Not Waving, RA Vol 4, Issue 1, June/July '99

Left Candidates for the Scottish and Welsh Assemblies

"THE ELECTION results in Scotland show enormous disenchantment with Labour. But they also saw a breakthrough for the Left, and hugely encouraging signs of the potential to build a socialist alternative to Labour", Charlie Kimber. "These results show that the Left is back on the agenda and there are great opportunities ahead", so said Dave Sherry, election agent for the SWP in Glasgow Cathcart (both, Socialist Worker May 14). His comments were partly about Tommy Sheridan of the Scottish Socialist Party winning a seat in the Scottish Parliament, but also about the SWP's vote in the same election. This was surprising as Sherry's candidate, Roddy Slorach, had just come bottom of the poll with 920 votes (3.41%).

Using Sheridan's vote as evidence of a swing to the Left is dubious anyway, given his high public profile, the long years of standing for seats in the same area and his recent conversion to Scottish Nationalism, it would have been a surprise if he hadn't been elected. The two comments are even stranger as Slorach got the highest vote polled out of the SWP's five candidates, all of whom brought up the rear in their respective constituencies .

In Wales, where the SWP stood on the United Socialist joint slate along with the Socialist Party and Cymru Goch, the results were exactly the same as in Scotland, around 2% or under.

So why does this pretty abject list of results lead to the SWP thinking the tide is turning in their favour. The answer is to be found in the same issue of SW: 'Socialist Worker supporters report hundreds of copies of SW sold door to door during the campaign, dozens of recruits to the SWP and some new branches established'.
However there is another, more serious, reason for them talking up the election results. Immediately after the General Election, Socialist Worker spoke of Blair's majority leading to a crisis of expectations amongst the working class and ever since have spoken of the 'growing anger' leading to a new opposition to Blair. In International Socialism no.82, the SWP's 'theoretical' journal, Central Committee member Lindsey German declared that Labour was in crisis 'in every major area of government policy' and that just 'one major national strike or an all-out strike in one city would lead to a rapid crisis of Blairism and Labourism as society polarised along class lines'. Heady stuff indeed.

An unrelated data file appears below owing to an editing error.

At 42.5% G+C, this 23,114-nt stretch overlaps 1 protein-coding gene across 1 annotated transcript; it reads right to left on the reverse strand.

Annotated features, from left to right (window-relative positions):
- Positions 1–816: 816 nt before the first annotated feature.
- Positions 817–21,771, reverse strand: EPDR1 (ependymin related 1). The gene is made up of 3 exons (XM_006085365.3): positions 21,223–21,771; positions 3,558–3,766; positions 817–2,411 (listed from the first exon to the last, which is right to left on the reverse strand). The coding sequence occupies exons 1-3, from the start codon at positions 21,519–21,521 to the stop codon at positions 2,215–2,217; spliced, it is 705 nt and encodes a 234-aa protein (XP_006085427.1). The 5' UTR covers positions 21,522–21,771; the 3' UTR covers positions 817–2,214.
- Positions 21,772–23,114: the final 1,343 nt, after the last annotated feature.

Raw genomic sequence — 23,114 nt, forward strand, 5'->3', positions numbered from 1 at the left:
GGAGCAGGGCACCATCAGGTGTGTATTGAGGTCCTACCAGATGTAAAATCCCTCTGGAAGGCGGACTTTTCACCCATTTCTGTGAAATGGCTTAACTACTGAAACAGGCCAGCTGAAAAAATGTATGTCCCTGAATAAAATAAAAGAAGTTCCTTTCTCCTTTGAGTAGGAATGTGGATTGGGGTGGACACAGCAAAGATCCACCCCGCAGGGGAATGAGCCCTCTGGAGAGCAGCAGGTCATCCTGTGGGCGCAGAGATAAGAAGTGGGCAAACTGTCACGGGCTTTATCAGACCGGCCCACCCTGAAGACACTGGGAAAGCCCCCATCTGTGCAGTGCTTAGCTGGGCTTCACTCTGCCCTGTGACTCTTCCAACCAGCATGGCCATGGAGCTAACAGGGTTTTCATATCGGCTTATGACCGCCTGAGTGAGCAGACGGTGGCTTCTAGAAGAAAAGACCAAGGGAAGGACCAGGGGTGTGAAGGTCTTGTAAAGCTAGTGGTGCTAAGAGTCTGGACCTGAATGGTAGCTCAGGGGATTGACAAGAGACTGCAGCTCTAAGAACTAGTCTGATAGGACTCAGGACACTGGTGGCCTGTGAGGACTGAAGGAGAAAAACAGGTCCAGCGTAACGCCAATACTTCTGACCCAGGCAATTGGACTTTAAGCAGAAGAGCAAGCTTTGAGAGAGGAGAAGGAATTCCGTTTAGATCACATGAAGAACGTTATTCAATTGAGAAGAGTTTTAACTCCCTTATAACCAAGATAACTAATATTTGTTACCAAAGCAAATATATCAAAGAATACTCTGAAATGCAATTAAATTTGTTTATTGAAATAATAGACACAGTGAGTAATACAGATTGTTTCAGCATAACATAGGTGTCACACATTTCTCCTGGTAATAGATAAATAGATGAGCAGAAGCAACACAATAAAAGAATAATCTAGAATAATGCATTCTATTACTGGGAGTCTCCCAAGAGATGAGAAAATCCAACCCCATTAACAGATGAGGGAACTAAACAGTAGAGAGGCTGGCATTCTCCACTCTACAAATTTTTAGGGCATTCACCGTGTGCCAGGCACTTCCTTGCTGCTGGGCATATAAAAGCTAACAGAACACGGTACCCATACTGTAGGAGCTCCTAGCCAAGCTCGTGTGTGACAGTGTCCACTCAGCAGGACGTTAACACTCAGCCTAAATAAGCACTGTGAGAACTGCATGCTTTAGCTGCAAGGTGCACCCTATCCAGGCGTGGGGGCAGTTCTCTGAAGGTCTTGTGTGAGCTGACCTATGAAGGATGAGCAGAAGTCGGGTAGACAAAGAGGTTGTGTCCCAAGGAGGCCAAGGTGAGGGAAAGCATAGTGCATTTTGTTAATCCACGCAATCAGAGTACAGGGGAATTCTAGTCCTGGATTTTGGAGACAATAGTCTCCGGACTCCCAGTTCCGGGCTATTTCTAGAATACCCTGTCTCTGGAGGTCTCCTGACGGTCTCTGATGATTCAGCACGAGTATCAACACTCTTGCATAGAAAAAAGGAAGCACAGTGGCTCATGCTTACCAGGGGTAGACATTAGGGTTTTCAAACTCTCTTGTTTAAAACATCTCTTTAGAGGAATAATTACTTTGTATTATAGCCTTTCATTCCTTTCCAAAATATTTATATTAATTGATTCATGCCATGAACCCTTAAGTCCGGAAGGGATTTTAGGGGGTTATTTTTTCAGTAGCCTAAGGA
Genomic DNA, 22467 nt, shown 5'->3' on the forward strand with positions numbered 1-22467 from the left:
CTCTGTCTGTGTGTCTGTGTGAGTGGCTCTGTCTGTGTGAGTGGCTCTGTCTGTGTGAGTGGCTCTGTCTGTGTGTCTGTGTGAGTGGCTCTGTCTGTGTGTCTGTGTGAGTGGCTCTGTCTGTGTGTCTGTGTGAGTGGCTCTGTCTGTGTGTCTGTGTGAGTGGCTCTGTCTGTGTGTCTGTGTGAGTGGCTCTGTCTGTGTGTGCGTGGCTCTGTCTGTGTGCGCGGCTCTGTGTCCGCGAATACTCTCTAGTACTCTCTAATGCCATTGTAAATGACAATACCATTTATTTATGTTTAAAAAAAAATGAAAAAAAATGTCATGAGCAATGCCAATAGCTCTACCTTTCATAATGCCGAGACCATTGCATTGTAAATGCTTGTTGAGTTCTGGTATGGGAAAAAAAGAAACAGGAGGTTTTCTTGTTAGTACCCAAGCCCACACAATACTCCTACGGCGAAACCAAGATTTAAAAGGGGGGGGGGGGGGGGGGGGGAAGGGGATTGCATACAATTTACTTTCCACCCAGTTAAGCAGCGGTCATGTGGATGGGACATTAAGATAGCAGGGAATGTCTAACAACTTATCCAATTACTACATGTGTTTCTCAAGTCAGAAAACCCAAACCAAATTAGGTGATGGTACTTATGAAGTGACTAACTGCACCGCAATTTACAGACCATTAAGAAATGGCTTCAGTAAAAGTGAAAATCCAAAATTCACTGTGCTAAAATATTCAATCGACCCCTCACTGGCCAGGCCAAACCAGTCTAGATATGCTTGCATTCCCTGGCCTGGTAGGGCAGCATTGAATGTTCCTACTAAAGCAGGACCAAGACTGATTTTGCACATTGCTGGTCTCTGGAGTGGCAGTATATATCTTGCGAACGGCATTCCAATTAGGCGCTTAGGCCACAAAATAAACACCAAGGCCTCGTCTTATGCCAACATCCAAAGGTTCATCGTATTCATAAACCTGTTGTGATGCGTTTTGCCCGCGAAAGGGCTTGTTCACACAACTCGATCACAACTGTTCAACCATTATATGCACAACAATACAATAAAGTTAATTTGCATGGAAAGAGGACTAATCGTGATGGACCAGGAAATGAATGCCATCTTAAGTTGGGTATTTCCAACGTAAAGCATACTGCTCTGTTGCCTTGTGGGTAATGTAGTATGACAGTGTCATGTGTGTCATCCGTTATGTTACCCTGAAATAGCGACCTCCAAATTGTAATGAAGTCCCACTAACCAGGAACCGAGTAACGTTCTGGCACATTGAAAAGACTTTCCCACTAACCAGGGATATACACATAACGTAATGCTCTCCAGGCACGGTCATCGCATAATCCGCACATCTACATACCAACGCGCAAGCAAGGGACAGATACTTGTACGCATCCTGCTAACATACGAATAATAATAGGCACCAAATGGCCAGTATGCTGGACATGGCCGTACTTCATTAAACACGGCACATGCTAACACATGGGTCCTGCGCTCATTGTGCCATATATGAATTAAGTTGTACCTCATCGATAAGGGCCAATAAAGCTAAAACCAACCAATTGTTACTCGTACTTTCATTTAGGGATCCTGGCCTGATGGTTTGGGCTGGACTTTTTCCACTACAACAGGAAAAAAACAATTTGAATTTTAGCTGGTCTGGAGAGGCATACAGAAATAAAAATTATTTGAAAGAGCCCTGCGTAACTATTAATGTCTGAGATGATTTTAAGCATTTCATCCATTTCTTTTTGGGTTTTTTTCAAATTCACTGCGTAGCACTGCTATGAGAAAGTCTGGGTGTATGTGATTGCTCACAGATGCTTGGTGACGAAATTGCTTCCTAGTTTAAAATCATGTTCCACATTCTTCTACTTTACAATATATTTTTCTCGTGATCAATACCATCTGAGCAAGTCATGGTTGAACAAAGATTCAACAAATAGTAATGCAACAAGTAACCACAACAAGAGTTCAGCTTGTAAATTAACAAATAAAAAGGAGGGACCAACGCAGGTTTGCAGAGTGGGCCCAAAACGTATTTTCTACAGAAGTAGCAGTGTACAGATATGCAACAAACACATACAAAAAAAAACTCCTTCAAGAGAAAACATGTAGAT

In an effort to find the elusive breakthrough, they point to every little spat within Labour of being the harbringer of revolt. "I can no longer defend the indefensible. There is no alternative for me but to stand up and be counted". 'These are the words of Mark Irvine, a leading full time Scottish official for public sector union UNISON. He resigned from the Labour Party last week'; runs a recent piece in SW.
Now this quote doesn't tell us anything apart from the fact one individual has realised Labour is no longer the party of the working class. Plenty of working class people have realised this already despite the SWP's auto-Labourism over the years, particularly in the Rhondda where Labour lost 31 of their council seats. This doesn't mean much more than they've lost all faith in the main establishment parties. In protest, they voted Plaid Cymru.

In light of the above, it probably comes as no surprise then that the SWP have bottled out of standing in the Euro elections, giving the implausible reason that they don't want to split the Left vote because Scargill's SLP is standing. If all their rhetoric about the party booming and the working class champing at the bit were true, you'd think they'd relish giving a bunch of half-dead Tankies a pasting. But of course it isn't and they don't. While explaining away recent election results may have seemed easy enough, coming a poor second to the SLP (reduced to barely 200 members) might have proven a bit of a challenge even for the legendary grip of the SWP's central committee.

Colin O'Brien

Reproduced from RA Vol 4, Issue 1, June/July '99